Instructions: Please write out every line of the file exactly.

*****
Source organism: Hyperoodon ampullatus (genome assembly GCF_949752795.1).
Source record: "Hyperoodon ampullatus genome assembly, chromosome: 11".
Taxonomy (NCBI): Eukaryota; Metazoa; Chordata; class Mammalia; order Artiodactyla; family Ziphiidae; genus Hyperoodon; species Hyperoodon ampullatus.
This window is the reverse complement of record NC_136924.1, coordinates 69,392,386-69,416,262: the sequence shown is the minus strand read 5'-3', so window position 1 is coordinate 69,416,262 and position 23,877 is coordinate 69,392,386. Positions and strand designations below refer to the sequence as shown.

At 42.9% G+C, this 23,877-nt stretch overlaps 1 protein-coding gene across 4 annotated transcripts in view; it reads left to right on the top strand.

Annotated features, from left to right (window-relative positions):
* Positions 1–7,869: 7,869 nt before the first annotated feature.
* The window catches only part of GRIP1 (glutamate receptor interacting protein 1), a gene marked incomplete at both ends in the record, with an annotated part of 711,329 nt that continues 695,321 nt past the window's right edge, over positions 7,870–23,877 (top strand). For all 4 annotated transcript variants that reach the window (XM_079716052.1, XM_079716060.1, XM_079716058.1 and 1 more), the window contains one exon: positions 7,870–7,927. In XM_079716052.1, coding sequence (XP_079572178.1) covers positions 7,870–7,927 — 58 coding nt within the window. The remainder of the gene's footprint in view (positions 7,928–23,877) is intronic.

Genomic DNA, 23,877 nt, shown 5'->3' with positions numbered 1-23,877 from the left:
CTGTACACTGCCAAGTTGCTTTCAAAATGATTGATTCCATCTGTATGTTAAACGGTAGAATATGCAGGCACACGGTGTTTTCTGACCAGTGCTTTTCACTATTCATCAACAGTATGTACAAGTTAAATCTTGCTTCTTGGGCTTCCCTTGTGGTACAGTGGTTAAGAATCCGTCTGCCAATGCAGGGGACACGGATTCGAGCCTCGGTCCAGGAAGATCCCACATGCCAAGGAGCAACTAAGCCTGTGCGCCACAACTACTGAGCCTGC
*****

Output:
Source organism: Hyperoodon ampullatus (genome assembly GCF_949752795.1).
Source record: "Hyperoodon ampullatus genome assembly, chromosome: 11".
Taxonomy (NCBI): Eukaryota; Metazoa; Chordata; class Mammalia; order Artiodactyla; family Ziphiidae; genus Hyperoodon; species Hyperoodon ampullatus.
This window is the reverse complement of record NC_136924.1, coordinates 69,392,386-69,416,262: the sequence shown is the minus strand read 5'-3', so window position 1 is coordinate 69,416,262 and position 23,877 is coordinate 69,392,386. Positions and strand designations below refer to the sequence as shown.

At 42.9% G+C, this 23,877-nt stretch overlaps 1 protein-coding gene across 4 annotated transcripts in view; it reads left to right on the top strand.

Annotated features, from left to right (window-relative positions):
* Positions 1–7,869: 7,869 nt before the first annotated feature.
* The window catches only part of GRIP1 (glutamate receptor interacting protein 1), a gene marked incomplete at both ends in the record, with an annotated part of 711,329 nt that continues 695,321 nt past the window's right edge, over positions 7,870–23,877 (top strand). For all 4 annotated transcript variants that reach the window (XM_079716052.1, XM_079716060.1, XM_079716058.1 and 1 more), the window contains one exon: positions 7,870–7,927. In XM_079716052.1, coding sequence (XP_079572178.1) covers positions 7,870–7,927 — 58 coding nt within the window. The remainder of the gene's footprint in view (positions 7,928–23,877) is intronic.

Genomic DNA, 23,877 nt, shown 5'->3' with positions numbered 1-23,877 from the left:
CTGTACACTGCCAAGTTGCTTTCAAAATGATTGATTCCATCTGTATGTTAAACGGTAGAATATGCAGGCACACGGTGTTTTCTGACCAGTGCTTTTCACTATTCATCAACAGTATGTACAAGTTAAATCTTGCTTCTTGGGCTTCCCTTGTGGTACAGTGGTTAAGAATCCGTCTGCCAATGCAGGGGACACGGATTCGAGCCTCGGTCCAGGAAGATCCCACATGCCAAGGAGCAACTAAGCCTGTGCGCCACAACTACTGAGCCTGC